Durham Home To Be Revived For Over-55s
An historical property is to be given a new lease of life by being renovated as flats designed for over-55s to live in.
The Homes and Communities Agency has revealed that Thornley House near Sherburn in County Durham will be converted into 14 self-contained flats, including 12 offering sheltered accommodation and two general needs properties.
Registered provider Sherburn House Charity will be sensitively converting the property, which contains Grade II and Grade II* listed properties, using a £560,000 funding award from the government’s Affordable Homes Programme.
The building is already used for housing older people but currently has inadequate facilities. The work will include upgrading the bathrooms, which means those needing an easy access bath will be able to get it easily.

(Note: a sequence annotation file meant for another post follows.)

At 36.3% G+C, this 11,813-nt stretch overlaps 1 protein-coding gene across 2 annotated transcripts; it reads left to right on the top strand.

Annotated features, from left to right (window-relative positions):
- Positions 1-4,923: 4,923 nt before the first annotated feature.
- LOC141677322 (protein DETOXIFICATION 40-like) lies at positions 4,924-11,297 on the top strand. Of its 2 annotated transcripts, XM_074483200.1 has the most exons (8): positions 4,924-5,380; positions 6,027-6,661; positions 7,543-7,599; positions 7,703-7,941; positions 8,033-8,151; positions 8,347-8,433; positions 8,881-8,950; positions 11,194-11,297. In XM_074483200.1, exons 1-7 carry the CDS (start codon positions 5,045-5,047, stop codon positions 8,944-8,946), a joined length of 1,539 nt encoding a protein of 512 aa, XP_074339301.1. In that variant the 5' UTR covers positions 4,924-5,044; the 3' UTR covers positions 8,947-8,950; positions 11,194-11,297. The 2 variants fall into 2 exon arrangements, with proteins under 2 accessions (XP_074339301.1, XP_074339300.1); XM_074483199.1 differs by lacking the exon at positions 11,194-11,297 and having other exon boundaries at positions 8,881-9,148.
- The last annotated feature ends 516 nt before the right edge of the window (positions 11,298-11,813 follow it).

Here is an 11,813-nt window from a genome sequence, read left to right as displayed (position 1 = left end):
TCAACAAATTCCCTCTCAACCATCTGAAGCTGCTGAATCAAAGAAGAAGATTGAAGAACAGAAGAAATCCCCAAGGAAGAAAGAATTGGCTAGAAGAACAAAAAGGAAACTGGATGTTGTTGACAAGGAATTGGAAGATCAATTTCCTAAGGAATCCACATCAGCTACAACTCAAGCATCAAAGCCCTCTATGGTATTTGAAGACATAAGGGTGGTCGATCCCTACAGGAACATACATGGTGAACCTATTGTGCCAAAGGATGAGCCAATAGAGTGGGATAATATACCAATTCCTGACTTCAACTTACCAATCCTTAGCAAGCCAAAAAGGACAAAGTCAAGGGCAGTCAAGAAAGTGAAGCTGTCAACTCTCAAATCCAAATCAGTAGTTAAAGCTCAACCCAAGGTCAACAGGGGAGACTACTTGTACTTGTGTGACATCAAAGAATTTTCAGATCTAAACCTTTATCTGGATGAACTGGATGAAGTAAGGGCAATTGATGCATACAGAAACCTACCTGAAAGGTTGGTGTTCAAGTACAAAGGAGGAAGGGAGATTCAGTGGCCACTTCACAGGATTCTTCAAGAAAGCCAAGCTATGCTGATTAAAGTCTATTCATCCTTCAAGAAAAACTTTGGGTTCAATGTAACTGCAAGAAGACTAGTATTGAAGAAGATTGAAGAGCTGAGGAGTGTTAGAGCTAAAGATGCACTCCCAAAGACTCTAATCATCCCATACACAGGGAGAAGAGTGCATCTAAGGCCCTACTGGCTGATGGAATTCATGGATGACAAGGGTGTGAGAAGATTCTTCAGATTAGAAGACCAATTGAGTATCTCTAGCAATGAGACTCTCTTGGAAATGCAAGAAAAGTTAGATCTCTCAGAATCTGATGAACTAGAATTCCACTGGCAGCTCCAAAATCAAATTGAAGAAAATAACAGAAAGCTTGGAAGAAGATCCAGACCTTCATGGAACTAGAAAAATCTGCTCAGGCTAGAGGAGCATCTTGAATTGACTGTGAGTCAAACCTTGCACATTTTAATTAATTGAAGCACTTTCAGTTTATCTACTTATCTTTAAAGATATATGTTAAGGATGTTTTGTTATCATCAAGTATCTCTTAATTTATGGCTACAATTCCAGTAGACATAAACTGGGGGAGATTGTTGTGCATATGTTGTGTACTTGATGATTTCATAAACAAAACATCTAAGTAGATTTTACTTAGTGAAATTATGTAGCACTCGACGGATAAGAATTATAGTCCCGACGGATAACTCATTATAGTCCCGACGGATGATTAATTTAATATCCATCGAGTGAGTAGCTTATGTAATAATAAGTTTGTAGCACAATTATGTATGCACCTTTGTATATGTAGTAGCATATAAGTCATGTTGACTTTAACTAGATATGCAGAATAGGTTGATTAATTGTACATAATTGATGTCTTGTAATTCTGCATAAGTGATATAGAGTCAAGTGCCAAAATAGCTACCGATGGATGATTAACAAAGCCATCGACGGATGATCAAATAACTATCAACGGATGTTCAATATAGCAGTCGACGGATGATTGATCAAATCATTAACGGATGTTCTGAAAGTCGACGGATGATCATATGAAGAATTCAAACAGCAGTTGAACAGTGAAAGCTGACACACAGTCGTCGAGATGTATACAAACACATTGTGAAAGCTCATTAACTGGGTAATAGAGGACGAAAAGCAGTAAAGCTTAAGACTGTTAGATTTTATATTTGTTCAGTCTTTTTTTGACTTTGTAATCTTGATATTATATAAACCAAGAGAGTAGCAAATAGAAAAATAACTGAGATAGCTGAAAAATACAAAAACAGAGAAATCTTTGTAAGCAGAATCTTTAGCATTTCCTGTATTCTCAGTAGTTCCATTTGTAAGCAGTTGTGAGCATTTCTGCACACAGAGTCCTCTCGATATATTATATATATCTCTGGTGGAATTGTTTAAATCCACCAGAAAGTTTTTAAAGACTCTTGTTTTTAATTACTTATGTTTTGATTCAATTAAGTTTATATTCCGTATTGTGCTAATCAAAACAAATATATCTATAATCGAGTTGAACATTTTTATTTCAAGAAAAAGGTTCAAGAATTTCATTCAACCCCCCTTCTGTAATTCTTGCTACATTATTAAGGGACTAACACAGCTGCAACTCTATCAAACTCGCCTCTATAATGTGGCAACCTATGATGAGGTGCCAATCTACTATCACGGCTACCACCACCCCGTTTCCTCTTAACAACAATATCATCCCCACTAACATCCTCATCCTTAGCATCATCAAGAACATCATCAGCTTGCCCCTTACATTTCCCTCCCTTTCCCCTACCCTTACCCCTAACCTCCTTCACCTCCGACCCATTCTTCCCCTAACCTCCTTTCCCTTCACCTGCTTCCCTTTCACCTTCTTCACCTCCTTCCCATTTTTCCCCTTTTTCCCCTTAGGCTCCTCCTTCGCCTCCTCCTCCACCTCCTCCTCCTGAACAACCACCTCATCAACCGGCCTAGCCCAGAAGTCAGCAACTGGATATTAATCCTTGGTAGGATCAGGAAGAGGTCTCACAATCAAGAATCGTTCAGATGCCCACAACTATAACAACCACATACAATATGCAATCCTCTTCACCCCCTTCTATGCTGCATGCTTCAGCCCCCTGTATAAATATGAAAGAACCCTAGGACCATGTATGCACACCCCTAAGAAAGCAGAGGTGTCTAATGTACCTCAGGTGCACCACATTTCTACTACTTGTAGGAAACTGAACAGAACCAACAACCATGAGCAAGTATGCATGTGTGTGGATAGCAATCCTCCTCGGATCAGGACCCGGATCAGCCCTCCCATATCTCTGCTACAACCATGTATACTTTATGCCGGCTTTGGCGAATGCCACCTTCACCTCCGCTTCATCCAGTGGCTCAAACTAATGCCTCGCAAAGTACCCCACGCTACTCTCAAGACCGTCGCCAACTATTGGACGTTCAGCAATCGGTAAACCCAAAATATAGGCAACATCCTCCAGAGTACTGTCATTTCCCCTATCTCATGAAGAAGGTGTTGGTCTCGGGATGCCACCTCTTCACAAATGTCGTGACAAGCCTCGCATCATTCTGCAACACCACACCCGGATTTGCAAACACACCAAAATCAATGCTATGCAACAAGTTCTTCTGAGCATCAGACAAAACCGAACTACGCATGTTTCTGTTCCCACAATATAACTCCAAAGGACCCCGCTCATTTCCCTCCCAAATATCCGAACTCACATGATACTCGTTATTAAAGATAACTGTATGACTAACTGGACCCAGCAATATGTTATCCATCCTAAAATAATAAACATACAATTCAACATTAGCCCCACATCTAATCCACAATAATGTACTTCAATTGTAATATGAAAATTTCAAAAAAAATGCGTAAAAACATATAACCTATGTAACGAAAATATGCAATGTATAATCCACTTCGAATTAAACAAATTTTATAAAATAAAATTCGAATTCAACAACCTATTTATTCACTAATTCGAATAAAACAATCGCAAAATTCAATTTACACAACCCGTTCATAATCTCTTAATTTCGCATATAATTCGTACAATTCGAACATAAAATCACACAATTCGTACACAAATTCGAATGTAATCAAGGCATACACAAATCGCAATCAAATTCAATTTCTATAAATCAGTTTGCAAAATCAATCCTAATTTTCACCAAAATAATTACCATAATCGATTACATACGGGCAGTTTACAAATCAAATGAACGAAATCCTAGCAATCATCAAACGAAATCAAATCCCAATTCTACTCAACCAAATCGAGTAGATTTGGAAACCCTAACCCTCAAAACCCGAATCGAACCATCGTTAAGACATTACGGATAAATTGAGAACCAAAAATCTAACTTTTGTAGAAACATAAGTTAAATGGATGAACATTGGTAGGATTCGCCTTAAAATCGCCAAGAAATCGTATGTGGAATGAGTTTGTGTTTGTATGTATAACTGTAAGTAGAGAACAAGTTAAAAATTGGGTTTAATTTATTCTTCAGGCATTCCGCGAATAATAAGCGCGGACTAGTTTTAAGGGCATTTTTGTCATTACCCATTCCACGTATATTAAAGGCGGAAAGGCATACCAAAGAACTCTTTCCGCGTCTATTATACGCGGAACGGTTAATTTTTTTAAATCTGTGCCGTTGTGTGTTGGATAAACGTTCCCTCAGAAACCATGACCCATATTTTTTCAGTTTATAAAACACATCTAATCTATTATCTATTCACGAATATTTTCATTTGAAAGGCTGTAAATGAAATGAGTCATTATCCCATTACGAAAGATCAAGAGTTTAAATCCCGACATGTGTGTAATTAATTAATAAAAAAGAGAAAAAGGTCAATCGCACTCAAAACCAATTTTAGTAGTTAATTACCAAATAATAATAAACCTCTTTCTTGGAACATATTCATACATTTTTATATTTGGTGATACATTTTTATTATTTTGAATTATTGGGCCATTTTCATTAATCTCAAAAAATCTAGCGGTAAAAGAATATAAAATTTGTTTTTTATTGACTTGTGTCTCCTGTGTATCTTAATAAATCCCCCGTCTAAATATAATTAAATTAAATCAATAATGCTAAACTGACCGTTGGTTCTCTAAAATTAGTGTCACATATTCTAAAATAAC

As well as bathrooms, other improvements will include better insulation, heating and an end to shared kitchen facilities.
Chief executive of the charity Pauline Bishop said: “The Charity Trustees acknowledged that the properties were past their best and required substantial investment to bring them up to standards required of modern living.”
She noted that the work was part of a five-year plan for the site that will also include a new 55-bed care home, homes for independent living and a shared house for four or five adults with special needs.
Grant funding was necessary to ensure many of the more expensive listed elements of the building were preserved, such as the Welsh Skate and stone slabs for the roof and the preservation of timber doors and cast iron rainwater drainage.
The site has a very long history, dating back to 1181 when it was founded by the Bishop of Durham as a hospital for lepers. In addition to the hospital building was accommodation for the monks and nuns caring for the patients.
It first gained listed status in 1952, with this last being updated in 1987.